Pokémon X & Y Review (3DS)


Main Review

The Y edition was played for this review.
Review Context: My experience with RPGs at large may be a bit limited, but I’ve been playing the Pokémon series since the beginning and it ranks among my favorite game franchises.
Date Playthrough Started: October 12, 2013

Publisher: Nintendo, The Pokémon Company
Developer: Game Freak

I’ve been a fan of the Pokémon franchise since all but the beginning. It was the overwhelming hype behind Pokémon Red and Blue that led me to rebuy a Game Boy after selling my original in a fit of youthful indiscretion, and since then the games have only sunk their claws into me further with each successive release. Like so many others, I’ve watched the series grow – or should I say evolve? – from a sloppily coded but promising underdog to the powerhouse franchise it is today, some small sensation of kinship accompanying it.

That said, I found myself considerably disappointed with Pokémon X and Y.

Now, don’t get me wrong, these latest installments in the series are by no means bad games. In all honesty, a series that adheres so closely to the formula it’s established for itself would have to go to some serious effort to make an outright bad product. That’s just the problem, though; X and Y play things too safe, and what results feels less like a culmination of everything that came before it and more like a simple collection of it.


You might think that a healthy level of familiarity might not be just a good idea but the preferred one when you consider the significant visual overhaul the series takes with these versions. Pokémon X and Y represent a tentative step forward into modern RPG conventions with the shift from 2D sprites to 3D models (amongst many other things), and while those who know me are all too familiar with my love for sprite art I have to admit that outside of a few hiccups the transition was handled very well. It’d be nice if this didn’t force the framerate down to half of normal and drain the system battery even with the 3D forced off in most cases, though. Seriously, what is it about this game that pushes the portable hardware harder than the likes of Resident Evil: Revelations or Dead or Alive: Dimensions?

But for as nicely as it’s dressed up, little can disguise the fact that, more than ever, this is another lap around the same monster battling track we’ve been running for almost two decades now. More than any other Pokémon game I’ve played before or since, completing my copy of Pokémon Y felt like a task, monotonous for its lack of distinction. Even those who revile any given iteration of series could tell you exactly where they felt the experimentation went wrong, and between the smattering of available monsters from across the generations, the largely forgettable characters, the sparse story delivered in infrequent bursts, and the mostly unchanged mechanics (outside of the addition of Fairy type and mega evolutions) there’s little to X and Y that makes them stand out from the crowd outside of aesthetics.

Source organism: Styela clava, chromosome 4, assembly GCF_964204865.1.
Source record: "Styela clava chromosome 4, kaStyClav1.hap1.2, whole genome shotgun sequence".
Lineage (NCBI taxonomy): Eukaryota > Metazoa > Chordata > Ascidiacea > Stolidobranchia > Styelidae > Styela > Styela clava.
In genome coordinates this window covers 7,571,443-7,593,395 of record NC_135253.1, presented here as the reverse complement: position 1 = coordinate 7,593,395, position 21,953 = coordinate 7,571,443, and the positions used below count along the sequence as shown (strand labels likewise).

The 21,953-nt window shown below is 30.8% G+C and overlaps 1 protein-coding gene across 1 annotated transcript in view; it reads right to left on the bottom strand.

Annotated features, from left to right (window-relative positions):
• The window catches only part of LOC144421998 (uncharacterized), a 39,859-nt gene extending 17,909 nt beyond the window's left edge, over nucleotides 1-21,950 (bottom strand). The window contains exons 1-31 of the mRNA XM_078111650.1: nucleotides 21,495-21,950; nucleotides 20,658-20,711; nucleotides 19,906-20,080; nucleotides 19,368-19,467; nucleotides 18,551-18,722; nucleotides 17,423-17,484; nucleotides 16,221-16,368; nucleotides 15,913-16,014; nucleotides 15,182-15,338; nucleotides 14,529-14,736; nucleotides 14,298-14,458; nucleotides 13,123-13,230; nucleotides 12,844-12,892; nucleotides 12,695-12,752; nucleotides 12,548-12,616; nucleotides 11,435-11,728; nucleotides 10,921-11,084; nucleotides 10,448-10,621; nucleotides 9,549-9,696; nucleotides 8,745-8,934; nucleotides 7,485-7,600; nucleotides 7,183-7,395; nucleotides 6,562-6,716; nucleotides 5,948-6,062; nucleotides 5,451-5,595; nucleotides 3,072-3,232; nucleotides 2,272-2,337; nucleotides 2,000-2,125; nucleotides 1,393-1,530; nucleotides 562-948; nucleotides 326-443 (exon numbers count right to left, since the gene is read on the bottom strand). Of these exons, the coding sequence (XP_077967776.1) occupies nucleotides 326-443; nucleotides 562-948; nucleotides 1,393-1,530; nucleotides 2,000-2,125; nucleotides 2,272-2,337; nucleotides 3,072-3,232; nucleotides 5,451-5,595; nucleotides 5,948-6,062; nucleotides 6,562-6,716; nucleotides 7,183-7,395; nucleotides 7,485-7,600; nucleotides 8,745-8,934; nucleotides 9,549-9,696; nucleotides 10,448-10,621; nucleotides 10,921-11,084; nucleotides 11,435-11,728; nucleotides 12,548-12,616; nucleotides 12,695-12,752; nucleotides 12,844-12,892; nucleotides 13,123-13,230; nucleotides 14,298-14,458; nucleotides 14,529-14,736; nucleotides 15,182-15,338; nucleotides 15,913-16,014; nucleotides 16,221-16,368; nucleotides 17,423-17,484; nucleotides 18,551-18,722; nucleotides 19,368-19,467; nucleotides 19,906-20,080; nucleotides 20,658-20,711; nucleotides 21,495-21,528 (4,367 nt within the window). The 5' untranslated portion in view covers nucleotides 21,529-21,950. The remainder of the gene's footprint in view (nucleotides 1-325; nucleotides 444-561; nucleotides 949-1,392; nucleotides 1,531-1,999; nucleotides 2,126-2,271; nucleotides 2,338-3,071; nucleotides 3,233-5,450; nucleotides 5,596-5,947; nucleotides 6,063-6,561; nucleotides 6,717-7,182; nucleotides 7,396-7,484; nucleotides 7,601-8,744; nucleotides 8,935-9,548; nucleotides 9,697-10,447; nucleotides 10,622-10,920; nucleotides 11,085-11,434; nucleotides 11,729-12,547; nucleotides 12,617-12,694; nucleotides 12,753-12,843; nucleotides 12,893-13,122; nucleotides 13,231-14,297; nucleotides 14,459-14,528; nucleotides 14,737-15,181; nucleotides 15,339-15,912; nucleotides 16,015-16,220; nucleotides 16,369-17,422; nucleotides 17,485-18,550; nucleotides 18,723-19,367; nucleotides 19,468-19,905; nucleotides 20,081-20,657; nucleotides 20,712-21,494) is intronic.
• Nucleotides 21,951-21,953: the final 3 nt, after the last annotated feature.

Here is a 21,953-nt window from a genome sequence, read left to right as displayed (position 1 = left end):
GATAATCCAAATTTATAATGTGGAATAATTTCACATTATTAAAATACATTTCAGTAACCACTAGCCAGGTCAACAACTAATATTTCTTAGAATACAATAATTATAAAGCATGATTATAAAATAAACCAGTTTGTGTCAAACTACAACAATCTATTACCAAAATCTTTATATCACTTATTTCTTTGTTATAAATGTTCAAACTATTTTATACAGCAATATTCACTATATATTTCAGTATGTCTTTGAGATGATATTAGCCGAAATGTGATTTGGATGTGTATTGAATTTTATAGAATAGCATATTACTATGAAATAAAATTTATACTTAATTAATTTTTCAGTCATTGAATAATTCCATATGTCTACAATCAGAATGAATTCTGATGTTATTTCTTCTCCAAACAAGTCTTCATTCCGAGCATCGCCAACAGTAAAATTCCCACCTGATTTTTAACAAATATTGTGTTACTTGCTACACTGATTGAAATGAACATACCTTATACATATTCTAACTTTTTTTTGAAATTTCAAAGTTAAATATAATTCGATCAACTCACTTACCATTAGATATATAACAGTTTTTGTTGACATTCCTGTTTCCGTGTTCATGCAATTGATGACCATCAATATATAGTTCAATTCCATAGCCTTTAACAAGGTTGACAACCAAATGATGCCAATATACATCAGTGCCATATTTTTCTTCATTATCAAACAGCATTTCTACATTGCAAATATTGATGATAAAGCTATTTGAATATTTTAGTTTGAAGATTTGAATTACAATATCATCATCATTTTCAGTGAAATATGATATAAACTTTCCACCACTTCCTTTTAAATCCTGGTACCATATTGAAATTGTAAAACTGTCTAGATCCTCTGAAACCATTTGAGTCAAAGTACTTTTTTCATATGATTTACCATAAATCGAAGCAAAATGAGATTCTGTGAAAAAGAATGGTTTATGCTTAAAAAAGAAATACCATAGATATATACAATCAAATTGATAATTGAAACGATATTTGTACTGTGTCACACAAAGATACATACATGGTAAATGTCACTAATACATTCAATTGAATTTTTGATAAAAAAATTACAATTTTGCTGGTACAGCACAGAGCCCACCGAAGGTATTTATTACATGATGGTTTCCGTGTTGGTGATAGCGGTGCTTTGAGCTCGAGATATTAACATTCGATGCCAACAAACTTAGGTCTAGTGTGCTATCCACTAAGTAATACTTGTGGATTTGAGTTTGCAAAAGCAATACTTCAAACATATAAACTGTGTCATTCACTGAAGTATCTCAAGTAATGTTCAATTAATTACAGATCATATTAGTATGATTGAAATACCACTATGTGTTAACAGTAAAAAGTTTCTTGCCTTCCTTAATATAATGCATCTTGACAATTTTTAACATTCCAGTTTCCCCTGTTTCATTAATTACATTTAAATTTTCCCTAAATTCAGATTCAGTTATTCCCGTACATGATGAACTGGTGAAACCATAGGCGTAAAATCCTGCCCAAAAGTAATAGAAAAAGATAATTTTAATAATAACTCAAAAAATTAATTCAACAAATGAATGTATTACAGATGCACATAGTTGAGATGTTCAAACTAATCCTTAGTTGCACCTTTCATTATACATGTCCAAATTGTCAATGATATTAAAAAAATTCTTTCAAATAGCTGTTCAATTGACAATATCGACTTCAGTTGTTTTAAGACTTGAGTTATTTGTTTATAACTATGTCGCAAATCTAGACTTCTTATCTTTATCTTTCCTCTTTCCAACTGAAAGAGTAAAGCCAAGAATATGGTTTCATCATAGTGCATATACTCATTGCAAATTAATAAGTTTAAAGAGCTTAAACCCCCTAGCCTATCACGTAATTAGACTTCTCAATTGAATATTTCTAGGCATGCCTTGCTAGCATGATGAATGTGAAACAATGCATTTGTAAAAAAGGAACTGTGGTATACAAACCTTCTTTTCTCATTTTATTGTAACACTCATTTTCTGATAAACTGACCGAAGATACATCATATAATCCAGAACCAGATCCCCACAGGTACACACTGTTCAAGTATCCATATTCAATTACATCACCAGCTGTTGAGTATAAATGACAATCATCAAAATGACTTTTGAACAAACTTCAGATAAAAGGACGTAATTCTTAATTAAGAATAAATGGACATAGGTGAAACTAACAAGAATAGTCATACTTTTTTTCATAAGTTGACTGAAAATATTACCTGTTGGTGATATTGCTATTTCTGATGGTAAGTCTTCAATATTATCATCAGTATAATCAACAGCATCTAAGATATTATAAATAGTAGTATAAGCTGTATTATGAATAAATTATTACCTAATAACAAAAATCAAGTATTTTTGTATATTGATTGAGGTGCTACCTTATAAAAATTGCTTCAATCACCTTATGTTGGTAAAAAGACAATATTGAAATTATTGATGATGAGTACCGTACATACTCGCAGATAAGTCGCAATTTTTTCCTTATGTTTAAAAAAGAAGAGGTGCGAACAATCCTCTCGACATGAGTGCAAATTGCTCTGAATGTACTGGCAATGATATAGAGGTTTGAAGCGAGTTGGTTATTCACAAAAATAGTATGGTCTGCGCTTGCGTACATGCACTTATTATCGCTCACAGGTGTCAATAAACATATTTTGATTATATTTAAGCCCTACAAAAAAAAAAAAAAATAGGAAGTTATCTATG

Thankfully, though, this is decently mitigated by the introduction of a series of features making the nuances of the game’s competitive component more accessible than ever. Want to train your EVs without hunting down specific enemies and spending hours grinding? Super Training lets you do it through an engaging minigame and in a fraction of the time. Want to up happiness to speed up an evolution or to power up Return? Pokémon-Amie gives you a series of activities to do that through, not to mention increasing crit chance and resistance against status effects. Want to breed for IVs? Friend Safari guarantees that any creature you catch will have a few at maximum value (so long as you have friends registered) and a handy NPC nearby will tell you exactly which ones.

Where Pokémon X and Y succeed most is in tweaking the finer details, and the focus on detail versus overall quality ends up harming just as much as helping. As far as I can tell, these games were made with the primary intentions of patching older content for the current generation and roping fans from the early days back in with a shamelessly blatant amount of Gen 1 pandering. If you’re the type of person who buys and enjoys Pokémon regardless then you’ve probably already made your purchase, and if you never found the prospect of Pokémon appealing nothing here is going to sway you. However, if you fall into the magical middle ground where you’re legitimately interested in the series but aren’t frothing at the mouth to get to it, wait for the inevitable third title to flesh things out.

Similar Games Liked:
Pokémon Black Version 2 (DS)
Pokémon White Version 2 (DS)


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